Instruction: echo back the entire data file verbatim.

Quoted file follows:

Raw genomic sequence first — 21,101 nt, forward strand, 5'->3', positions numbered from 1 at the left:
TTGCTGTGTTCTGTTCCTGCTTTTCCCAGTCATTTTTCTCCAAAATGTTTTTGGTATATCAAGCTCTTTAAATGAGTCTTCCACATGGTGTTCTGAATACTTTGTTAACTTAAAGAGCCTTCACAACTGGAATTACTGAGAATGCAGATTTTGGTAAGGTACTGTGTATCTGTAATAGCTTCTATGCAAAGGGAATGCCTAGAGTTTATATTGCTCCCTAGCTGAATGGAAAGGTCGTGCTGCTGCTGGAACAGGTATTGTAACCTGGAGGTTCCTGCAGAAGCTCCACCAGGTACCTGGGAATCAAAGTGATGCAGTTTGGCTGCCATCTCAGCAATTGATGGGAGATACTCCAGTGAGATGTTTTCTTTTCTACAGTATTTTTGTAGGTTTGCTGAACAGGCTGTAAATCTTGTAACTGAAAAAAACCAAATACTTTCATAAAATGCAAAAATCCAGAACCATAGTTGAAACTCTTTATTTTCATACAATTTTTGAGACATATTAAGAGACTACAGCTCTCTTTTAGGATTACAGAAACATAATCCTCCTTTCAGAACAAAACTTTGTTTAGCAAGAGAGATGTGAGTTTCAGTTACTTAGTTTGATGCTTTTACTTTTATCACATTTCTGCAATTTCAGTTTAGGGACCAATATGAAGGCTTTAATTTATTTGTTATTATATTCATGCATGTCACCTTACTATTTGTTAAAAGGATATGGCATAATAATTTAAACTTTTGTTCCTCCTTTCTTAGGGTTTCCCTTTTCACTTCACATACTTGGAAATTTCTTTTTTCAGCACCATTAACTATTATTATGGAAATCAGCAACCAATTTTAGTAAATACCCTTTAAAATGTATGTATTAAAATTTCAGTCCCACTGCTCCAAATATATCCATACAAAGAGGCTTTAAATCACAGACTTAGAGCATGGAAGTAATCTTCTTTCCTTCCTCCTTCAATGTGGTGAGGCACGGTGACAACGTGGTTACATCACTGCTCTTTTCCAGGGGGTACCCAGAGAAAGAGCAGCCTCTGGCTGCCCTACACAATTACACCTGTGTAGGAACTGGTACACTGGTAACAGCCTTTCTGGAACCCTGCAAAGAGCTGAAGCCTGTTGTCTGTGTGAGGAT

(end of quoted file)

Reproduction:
Raw genomic sequence first — 21,101 nt, forward strand, 5'->3', positions numbered from 1 at the left:
TTGCTGTGTTCTGTTCCTGCTTTTCCCAGTCATTTTTCTCCAAAATGTTTTTGGTATATCAAGCTCTTTAAATGAGTCTTCCACATGGTGTTCTGAATACTTTGTTAACTTAAAGAGCCTTCACAACTGGAATTACTGAGAATGCAGATTTTGGTAAGGTACTGTGTATCTGTAATAGCTTCTATGCAAAGGGAATGCCTAGAGTTTATATTGCTCCCTAGCTGAATGGAAAGGTCGTGCTGCTGCTGGAACAGGTATTGTAACCTGGAGGTTCCTGCAGAAGCTCCACCAGGTACCTGGGAATCAAAGTGATGCAGTTTGGCTGCCATCTCAGCAATTGATGGGAGATACTCCAGTGAGATGTTTTCTTTTCTACAGTATTTTTGTAGGTTTGCTGAACAGGCTGTAAATCTTGTAACTGAAAAAAACCAAATACTTTCATAAAATGCAAAAATCCAGAACCATAGTTGAAACTCTTTATTTTCATACAATTTTTGAGACATATTAAGAGACTACAGCTCTCTTTTAGGATTACAGAAACATAATCCTCCTTTCAGAACAAAACTTTGTTTAGCAAGAGAGATGTGAGTTTCAGTTACTTAGTTTGATGCTTTTACTTTTATCACATTTCTGCAATTTCAGTTTAGGGACCAATATGAAGGCTTTAATTTATTTGTTATTATATTCATGCATGTCACCTTACTATTTGTTAAAAGGATATGGCATAATAATTTAAACTTTTGTTCCTCCTTTCTTAGGGTTTCCCTTTTCACTTCACATACTTGGAAATTTCTTTTTTCAGCACCATTAACTATTATTATGGAAATCAGCAACCAATTTTAGTAAATACCCTTTAAAATGTATGTATTAAAATTTCAGTCCCACTGCTCCAAATATATCCATACAAAGAGGCTTTAAATCACAGACTTAGAGCATGGAAGTAATCTTCTTTCCTTCCTCCTTCAATGTGGTGAGGCACGGTGACAACGTGGTTACATCACTGCTCTTTTCCAGGGGGTACCCAGAGAAAGAGCAGCCTCTGGCTGCCCTACACAATTACACCTGTGTAGGAACTGGTACACTGGTAACAGCCTTTCTGGAACCCTGCAAAGAGCTGAAGCCTGTTGTCTGTGTGAGGAT